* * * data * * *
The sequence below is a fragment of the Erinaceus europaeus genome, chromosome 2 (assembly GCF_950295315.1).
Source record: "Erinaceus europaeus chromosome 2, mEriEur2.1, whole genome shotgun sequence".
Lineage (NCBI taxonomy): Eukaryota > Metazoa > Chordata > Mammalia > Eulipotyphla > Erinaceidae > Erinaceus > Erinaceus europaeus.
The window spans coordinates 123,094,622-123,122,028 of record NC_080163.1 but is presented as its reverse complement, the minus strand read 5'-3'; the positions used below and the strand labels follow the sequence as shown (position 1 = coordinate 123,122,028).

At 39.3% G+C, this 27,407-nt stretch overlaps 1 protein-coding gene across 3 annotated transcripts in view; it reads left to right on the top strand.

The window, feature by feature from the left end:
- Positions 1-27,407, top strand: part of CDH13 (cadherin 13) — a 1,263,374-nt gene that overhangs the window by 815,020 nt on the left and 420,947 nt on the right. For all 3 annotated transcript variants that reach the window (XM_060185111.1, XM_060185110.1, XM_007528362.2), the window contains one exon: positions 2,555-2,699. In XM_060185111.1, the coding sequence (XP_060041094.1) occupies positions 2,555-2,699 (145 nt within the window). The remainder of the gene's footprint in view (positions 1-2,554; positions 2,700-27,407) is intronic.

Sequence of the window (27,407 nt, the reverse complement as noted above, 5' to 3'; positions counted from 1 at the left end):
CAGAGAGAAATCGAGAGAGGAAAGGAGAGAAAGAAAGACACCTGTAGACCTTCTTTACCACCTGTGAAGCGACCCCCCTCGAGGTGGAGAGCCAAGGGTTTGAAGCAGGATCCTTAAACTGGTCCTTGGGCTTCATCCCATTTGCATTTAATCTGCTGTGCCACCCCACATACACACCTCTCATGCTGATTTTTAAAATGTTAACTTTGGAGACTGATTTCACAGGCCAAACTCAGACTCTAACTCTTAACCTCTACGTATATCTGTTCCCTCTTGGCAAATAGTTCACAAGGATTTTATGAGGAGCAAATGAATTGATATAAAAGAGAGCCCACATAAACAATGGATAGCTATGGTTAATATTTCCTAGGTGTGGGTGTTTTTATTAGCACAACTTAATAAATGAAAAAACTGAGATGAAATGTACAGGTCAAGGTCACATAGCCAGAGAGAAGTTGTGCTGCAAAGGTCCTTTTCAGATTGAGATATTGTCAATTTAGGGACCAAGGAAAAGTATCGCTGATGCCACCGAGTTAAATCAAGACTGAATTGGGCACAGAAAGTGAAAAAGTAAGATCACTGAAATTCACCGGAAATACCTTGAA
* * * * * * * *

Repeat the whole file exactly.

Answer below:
The sequence below is a fragment of the Erinaceus europaeus genome, chromosome 2 (assembly GCF_950295315.1).
Source record: "Erinaceus europaeus chromosome 2, mEriEur2.1, whole genome shotgun sequence".
Lineage (NCBI taxonomy): Eukaryota > Metazoa > Chordata > Mammalia > Eulipotyphla > Erinaceidae > Erinaceus > Erinaceus europaeus.
The window spans coordinates 123,094,622-123,122,028 of record NC_080163.1 but is presented as its reverse complement, the minus strand read 5'-3'; the positions used below and the strand labels follow the sequence as shown (position 1 = coordinate 123,122,028).

At 39.3% G+C, this 27,407-nt stretch overlaps 1 protein-coding gene across 3 annotated transcripts in view; it reads left to right on the top strand.

The window, feature by feature from the left end:
- Positions 1-27,407, top strand: part of CDH13 (cadherin 13) — a 1,263,374-nt gene that overhangs the window by 815,020 nt on the left and 420,947 nt on the right. For all 3 annotated transcript variants that reach the window (XM_060185111.1, XM_060185110.1, XM_007528362.2), the window contains one exon: positions 2,555-2,699. In XM_060185111.1, the coding sequence (XP_060041094.1) occupies positions 2,555-2,699 (145 nt within the window). The remainder of the gene's footprint in view (positions 1-2,554; positions 2,700-27,407) is intronic.

Sequence of the window (27,407 nt, the reverse complement as noted above, 5' to 3'; positions counted from 1 at the left end):
CAGAGAGAAATCGAGAGAGGAAAGGAGAGAAAGAAAGACACCTGTAGACCTTCTTTACCACCTGTGAAGCGACCCCCCTCGAGGTGGAGAGCCAAGGGTTTGAAGCAGGATCCTTAAACTGGTCCTTGGGCTTCATCCCATTTGCATTTAATCTGCTGTGCCACCCCACATACACACCTCTCATGCTGATTTTTAAAATGTTAACTTTGGAGACTGATTTCACAGGCCAAACTCAGACTCTAACTCTTAACCTCTACGTATATCTGTTCCCTCTTGGCAAATAGTTCACAAGGATTTTATGAGGAGCAAATGAATTGATATAAAAGAGAGCCCACATAAACAATGGATAGCTATGGTTAATATTTCCTAGGTGTGGGTGTTTTTATTAGCACAACTTAATAAATGAAAAAACTGAGATGAAATGTACAGGTCAAGGTCACATAGCCAGAGAGAAGTTGTGCTGCAAAGGTCCTTTTCAGATTGAGATATTGTCAATTTAGGGACCAAGGAAAAGTATCGCTGATGCCACCGAGTTAAATCAAGACTGAATTGGGCACAGAAAGTGAAAAAGTAAGATCACTGAAATTCACCGGAAATACCTTGAA